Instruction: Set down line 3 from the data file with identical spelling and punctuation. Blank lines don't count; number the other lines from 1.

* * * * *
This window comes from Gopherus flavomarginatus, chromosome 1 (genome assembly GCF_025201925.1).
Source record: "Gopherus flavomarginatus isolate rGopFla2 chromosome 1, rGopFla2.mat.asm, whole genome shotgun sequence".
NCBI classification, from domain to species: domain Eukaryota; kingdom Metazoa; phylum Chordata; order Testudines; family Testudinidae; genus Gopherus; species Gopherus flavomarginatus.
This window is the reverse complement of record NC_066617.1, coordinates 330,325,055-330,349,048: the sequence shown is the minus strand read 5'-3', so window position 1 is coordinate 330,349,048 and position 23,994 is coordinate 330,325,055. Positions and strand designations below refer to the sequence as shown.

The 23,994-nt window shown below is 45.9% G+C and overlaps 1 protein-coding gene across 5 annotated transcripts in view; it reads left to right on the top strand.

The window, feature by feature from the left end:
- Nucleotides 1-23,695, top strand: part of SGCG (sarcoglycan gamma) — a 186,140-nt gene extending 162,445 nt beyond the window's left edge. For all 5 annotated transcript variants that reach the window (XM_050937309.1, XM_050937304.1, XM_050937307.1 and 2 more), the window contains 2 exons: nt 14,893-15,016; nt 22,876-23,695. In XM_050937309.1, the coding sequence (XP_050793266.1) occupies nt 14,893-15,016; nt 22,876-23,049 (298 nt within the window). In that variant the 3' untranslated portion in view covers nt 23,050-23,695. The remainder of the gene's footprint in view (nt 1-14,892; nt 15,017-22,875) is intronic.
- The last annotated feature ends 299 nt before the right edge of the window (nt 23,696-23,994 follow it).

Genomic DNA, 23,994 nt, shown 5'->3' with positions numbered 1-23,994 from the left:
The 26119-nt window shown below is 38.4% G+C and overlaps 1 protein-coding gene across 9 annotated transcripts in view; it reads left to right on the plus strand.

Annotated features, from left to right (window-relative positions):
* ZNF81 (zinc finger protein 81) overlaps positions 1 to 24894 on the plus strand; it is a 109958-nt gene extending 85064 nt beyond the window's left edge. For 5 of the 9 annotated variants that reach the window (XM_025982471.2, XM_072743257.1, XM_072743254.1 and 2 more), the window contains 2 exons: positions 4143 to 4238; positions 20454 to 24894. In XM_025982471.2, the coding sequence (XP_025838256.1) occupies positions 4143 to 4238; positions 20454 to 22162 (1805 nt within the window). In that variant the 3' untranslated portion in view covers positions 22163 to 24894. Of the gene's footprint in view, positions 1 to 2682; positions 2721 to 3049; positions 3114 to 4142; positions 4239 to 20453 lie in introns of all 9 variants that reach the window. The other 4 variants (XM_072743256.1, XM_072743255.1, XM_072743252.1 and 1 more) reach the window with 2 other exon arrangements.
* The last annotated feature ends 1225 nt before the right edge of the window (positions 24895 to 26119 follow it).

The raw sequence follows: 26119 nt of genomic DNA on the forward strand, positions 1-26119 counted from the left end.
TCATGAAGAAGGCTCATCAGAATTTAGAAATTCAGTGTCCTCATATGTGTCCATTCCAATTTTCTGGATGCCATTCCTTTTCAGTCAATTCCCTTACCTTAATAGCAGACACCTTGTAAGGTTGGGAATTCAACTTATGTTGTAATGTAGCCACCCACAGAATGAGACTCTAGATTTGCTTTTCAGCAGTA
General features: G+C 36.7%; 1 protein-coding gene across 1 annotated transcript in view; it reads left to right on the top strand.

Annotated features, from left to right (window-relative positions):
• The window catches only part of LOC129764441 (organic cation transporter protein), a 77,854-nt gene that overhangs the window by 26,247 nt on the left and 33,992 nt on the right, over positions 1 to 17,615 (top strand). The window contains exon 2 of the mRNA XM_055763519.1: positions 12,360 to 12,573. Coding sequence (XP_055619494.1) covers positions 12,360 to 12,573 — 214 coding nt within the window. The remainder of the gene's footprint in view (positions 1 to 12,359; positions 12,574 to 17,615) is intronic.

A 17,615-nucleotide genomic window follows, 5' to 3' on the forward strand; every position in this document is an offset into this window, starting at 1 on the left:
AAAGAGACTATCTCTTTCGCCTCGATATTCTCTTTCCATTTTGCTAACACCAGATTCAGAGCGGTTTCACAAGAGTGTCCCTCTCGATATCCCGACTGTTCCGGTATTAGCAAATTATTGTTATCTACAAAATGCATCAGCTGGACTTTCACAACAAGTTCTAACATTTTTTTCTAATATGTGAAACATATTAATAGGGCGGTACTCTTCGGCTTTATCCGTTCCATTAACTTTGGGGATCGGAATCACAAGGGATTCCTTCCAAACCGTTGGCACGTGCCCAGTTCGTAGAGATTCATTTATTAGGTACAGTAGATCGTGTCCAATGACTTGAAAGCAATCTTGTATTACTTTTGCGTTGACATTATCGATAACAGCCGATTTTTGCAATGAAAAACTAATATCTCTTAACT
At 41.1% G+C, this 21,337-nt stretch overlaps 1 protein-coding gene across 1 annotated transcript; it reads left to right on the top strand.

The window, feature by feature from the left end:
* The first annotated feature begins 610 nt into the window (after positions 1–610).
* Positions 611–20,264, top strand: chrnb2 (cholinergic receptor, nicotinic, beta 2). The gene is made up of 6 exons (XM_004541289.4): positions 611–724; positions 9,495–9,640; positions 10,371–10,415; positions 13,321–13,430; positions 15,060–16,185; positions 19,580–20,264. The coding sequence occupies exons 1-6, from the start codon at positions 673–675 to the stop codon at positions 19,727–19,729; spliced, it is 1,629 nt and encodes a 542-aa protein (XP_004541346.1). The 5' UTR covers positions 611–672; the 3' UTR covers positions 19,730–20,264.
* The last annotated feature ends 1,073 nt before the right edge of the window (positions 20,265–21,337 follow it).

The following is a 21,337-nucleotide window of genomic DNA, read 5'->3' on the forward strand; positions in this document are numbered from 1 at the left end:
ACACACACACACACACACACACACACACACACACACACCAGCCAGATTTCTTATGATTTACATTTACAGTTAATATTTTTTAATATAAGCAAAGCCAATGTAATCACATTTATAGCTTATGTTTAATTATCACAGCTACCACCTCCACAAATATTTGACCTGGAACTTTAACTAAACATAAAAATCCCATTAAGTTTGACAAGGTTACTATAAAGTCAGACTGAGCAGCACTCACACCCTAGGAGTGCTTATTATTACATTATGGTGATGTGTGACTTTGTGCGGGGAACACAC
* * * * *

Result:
NCBI classification, from domain to species: domain Eukaryota; kingdom Metazoa; phylum Chordata; order Testudines; family Testudinidae; genus Gopherus; species Gopherus flavomarginatus.